2013-01-20 Notes from the Bench

A commentary on this week’s music by Dr. James Gerber, Music Associate

“Agnus Dei: Phoenix” by Ola Gjeilo

Lamb of God, who takest away the sins of the world, have mercy upon us.

Lamb of God, who takest away the sins of the world, have mercy upon us.

Lamb of God, who takest away the sins of the world, grant us peace.

For centuries this Latin text, or its equivalent translations, has accompanied the liturgical action of the Fraction, the breaking of the bread, and since has come to be associated with the distribution of Communion.  These words have inspired the countless composers; the abundance of musical settings available is the result of their work.  Today, our choir will present a setting by Ola Gjeilo.



The composer and pianist, Ola Gjeilo (pronounced Yay-lo), was born in Norway in 1978, and now resides in Manhattan.  He studied music at the Norwegian Academy of Music in Oslo, the Royal College of Music in London and the Juilliard School of Music in New York where he completed his Master’s degree in composition in 2006.  He is an international performer, recording artist and prolific composer who has received several notable commissions from artists and organizations from around the world.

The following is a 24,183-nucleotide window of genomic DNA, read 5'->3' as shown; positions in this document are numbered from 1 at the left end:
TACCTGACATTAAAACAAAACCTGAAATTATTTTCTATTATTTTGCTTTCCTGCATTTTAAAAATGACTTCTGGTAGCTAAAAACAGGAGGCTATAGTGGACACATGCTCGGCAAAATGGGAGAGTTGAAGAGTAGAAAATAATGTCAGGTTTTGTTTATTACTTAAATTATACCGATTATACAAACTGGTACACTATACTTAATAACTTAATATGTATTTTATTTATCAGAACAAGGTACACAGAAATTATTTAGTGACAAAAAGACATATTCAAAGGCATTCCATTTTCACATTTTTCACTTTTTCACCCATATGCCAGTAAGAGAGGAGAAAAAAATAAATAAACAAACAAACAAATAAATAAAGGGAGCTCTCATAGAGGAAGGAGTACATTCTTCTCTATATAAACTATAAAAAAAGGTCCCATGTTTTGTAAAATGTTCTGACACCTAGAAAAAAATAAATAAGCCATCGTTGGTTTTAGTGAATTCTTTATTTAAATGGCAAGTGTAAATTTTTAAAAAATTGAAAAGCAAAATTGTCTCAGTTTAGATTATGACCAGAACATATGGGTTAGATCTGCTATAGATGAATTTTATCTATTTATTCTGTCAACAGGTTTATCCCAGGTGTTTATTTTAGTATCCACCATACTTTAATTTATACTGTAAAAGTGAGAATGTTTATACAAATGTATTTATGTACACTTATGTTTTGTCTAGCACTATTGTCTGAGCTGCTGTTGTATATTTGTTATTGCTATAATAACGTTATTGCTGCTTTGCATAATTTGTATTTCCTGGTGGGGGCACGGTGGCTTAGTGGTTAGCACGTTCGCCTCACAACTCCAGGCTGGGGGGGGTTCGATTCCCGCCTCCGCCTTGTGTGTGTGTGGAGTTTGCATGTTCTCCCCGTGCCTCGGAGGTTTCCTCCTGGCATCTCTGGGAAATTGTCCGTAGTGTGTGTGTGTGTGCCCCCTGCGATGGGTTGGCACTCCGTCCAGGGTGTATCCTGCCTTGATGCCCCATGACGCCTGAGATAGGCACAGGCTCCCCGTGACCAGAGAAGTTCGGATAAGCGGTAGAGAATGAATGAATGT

Gjeilo was the composer-in-residence for the Grammy award winning Phoenix Chorale during their 2009-2010 season.  “Agnus Dei: Phoenix” was commissioned by and is dedicated to the Phoenix Chorale under the direction of Charles Bruffy in celebration of their 50th Anniversary.  The work was premiered in Phoenix, February, 2009 and is among the works by Gjeilo recorded by the Phoenix Chorale on their latest album, “Northern Lights,” which was named Best Classical Vocal Album of the Year in 2012 on iTunes.  This album, devoted to the choral works of Gjeilo, is a top selling album, climbing to # 4 on the Billboard Traditional Classical chart and # 5 on the United Kingdom’s Gramophone Specialist Classical Chart.

“Agnus Dei: Phoenix” was inspired by Gjeilo’s 2008 visit to Phoenix and his first experiences of the desert.  He writes that, “it made a very lasting impression on me, the quiet beauty and barrenness of the landscape, as did the city of Phoenix, which I have come to love dearly.”  He describes this composition as being “symphonic in nature, and is one of those pieces where the text is very much the servant of the music.”  He goes on to say that this piece is “more like film music set to pictures and memories from the city and the desert [rather] than the musical interpretation of a text.”

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